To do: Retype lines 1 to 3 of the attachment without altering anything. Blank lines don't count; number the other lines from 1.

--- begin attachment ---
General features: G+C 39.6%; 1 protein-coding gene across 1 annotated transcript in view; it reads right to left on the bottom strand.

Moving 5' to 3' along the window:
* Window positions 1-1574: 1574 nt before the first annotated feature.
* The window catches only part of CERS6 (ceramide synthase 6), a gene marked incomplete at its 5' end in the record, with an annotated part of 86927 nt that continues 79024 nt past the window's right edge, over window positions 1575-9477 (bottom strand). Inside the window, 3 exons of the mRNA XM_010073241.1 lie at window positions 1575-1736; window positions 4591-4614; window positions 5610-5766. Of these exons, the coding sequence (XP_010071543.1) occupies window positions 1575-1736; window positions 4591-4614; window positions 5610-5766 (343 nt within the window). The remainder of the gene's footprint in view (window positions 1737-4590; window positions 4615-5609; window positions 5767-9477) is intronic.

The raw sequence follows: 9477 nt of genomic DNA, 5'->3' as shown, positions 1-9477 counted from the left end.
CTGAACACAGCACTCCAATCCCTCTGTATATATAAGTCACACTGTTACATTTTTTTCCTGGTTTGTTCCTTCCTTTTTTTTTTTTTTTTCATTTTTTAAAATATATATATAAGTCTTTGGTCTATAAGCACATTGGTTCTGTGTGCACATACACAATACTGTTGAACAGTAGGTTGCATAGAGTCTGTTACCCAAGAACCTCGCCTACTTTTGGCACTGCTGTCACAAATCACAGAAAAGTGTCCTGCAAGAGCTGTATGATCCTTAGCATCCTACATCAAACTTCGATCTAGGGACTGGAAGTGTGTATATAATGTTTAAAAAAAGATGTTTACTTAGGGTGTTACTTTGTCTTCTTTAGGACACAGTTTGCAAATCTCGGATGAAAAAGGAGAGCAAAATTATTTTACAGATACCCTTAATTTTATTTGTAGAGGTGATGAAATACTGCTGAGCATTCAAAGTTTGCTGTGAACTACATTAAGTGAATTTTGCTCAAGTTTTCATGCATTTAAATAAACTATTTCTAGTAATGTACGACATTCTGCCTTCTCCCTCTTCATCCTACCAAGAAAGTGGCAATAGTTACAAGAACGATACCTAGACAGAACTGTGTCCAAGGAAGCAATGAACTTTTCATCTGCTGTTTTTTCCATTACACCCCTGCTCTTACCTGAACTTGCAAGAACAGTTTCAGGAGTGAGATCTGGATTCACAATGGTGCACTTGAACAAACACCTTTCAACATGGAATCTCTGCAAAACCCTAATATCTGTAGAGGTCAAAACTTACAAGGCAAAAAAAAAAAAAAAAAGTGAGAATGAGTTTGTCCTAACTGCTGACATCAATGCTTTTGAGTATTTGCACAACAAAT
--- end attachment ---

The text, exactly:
General features: G+C 39.6%; 1 protein-coding gene across 1 annotated transcript in view; it reads right to left on the bottom strand.

Moving 5' to 3' along the window:
* Window positions 1-1574: 1574 nt before the first annotated feature.